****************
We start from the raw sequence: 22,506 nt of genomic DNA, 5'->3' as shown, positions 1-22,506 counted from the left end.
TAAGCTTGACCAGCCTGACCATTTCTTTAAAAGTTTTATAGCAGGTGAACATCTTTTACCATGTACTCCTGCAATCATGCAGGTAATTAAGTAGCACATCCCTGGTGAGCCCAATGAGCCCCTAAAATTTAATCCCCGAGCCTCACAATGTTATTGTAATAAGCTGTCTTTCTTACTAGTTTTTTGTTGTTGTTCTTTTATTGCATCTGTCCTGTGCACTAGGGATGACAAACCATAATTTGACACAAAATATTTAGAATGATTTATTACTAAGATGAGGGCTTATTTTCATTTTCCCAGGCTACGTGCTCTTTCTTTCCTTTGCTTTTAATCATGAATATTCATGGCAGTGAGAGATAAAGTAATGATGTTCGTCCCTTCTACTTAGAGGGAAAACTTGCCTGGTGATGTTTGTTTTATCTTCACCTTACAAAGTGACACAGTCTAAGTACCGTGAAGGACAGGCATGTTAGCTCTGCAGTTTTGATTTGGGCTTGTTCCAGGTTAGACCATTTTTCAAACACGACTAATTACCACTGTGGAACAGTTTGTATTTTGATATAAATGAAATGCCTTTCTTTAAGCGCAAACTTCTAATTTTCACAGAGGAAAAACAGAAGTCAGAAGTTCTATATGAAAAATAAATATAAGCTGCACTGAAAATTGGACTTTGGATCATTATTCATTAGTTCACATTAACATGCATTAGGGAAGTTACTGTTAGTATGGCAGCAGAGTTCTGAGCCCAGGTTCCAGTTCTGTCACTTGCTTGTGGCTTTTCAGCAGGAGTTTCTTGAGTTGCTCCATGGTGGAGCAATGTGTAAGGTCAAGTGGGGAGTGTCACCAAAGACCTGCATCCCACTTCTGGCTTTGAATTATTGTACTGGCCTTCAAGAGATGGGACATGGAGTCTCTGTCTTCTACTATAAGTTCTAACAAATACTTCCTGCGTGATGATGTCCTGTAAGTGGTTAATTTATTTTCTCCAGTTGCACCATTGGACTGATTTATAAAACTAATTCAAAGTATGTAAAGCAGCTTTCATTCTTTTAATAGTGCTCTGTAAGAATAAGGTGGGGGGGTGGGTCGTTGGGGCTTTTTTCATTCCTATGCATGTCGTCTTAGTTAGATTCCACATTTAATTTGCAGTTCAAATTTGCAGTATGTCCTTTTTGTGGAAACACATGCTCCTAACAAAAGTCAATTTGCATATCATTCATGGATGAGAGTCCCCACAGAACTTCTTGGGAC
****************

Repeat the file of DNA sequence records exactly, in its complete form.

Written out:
We start from the raw sequence: 22,506 nt of genomic DNA, 5'->3' as shown, positions 1-22,506 counted from the left end.
TAAGCTTGACCAGCCTGACCATTTCTTTAAAAGTTTTATAGCAGGTGAACATCTTTTACCATGTACTCCTGCAATCATGCAGGTAATTAAGTAGCACATCCCTGGTGAGCCCAATGAGCCCCTAAAATTTAATCCCCGAGCCTCACAATGTTATTGTAATAAGCTGTCTTTCTTACTAGTTTTTTGTTGTTGTTCTTTTATTGCATCTGTCCTGTGCACTAGGGATGACAAACCATAATTTGACACAAAATATTTAGAATGATTTATTACTAAGATGAGGGCTTATTTTCATTTTCCCAGGCTACGTGCTCTTTCTTTCCTTTGCTTTTAATCATGAATATTCATGGCAGTGAGAGATAAAGTAATGATGTTCGTCCCTTCTACTTAGAGGGAAAACTTGCCTGGTGATGTTTGTTTTATCTTCACCTTACAAAGTGACACAGTCTAAGTACCGTGAAGGACAGGCATGTTAGCTCTGCAGTTTTGATTTGGGCTTGTTCCAGGTTAGACCATTTTTCAAACACGACTAATTACCACTGTGGAACAGTTTGTATTTTGATATAAATGAAATGCCTTTCTTTAAGCGCAAACTTCTAATTTTCACAGAGGAAAAACAGAAGTCAGAAGTTCTATATGAAAAATAAATATAAGCTGCACTGAAAATTGGACTTTGGATCATTATTCATTAGTTCACATTAACATGCATTAGGGAAGTTACTGTTAGTATGGCAGCAGAGTTCTGAGCCCAGGTTCCAGTTCTGTCACTTGCTTGTGGCTTTTCAGCAGGAGTTTCTTGAGTTGCTCCATGGTGGAGCAATGTGTAAGGTCAAGTGGGGAGTGTCACCAAAGACCTGCATCCCACTTCTGGCTTTGAATTATTGTACTGGCCTTCAAGAGATGGGACATGGAGTCTCTGTCTTCTACTATAAGTTCTAACAAATACTTCCTGCGTGATGATGTCCTGTAAGTGGTTAATTTATTTTCTCCAGTTGCACCATTGGACTGATTTATAAAACTAATTCAAAGTATGTAAAGCAGCTTTCATTCTTTTAATAGTGCTCTGTAAGAATAAGGTGGGGGGGTGGGTCGTTGGGGCTTTTTTCATTCCTATGCATGTCGTCTTAGTTAGATTCCACATTTAATTTGCAGTTCAAATTTGCAGTATGTCCTTTTTGTGGAAACACATGCTCCTAACAAAAGTCAATTTGCATATCATTCATGGATGAGAGTCCCCACAGAACTTCTTGGGAC